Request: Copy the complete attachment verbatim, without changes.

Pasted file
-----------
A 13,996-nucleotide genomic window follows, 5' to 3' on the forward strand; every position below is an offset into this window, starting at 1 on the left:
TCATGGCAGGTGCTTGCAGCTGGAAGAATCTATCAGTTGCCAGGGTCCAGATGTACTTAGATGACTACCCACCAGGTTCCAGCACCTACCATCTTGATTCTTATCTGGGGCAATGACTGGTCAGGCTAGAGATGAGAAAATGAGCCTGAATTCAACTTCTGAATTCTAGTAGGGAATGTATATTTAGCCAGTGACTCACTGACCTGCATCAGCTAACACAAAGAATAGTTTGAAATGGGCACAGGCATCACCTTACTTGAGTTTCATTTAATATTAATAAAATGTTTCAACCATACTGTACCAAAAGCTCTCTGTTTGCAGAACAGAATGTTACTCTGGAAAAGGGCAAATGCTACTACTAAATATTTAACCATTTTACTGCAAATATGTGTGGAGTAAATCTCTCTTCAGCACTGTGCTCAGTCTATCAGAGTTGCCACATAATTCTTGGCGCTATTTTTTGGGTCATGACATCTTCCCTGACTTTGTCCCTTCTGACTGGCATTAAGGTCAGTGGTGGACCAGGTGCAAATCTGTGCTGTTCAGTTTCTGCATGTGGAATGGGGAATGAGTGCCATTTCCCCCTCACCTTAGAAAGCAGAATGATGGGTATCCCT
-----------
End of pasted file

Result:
A 13,996-nucleotide genomic window follows, 5' to 3' on the forward strand; every position below is an offset into this window, starting at 1 on the left:
TCATGGCAGGTGCTTGCAGCTGGAAGAATCTATCAGTTGCCAGGGTCCAGATGTACTTAGATGACTACCCACCAGGTTCCAGCACCTACCATCTTGATTCTTATCTGGGGCAATGACTGGTCAGGCTAGAGATGAGAAAATGAGCCTGAATTCAACTTCTGAATTCTAGTAGGGAATGTATATTTAGCCAGTGACTCACTGACCTGCATCAGCTAACACAAAGAATAGTTTGAAATGGGCACAGGCATCACCTTACTTGAGTTTCATTTAATATTAATAAAATGTTTCAACCATACTGTACCAAAAGCTCTCTGTTTGCAGAACAGAATGTTACTCTGGAAAAGGGCAAATGCTACTACTAAATATTTAACCATTTTACTGCAAATATGTGTGGAGTAAATCTCTCTTCAGCACTGTGCTCAGTCTATCAGAGTTGCCACATAATTCTTGGCGCTATTTTTTGGGTCATGACATCTTCCCTGACTTTGTCCCTTCTGACTGGCATTAAGGTCAGTGGTGGACCAGGTGCAAATCTGTGCTGTTCAGTTTCTGCATGTGGAATGGGGAATGAGTGCCATTTCCCCCTCACCTTAGAAAGCAGAATGATGGGTATCCCT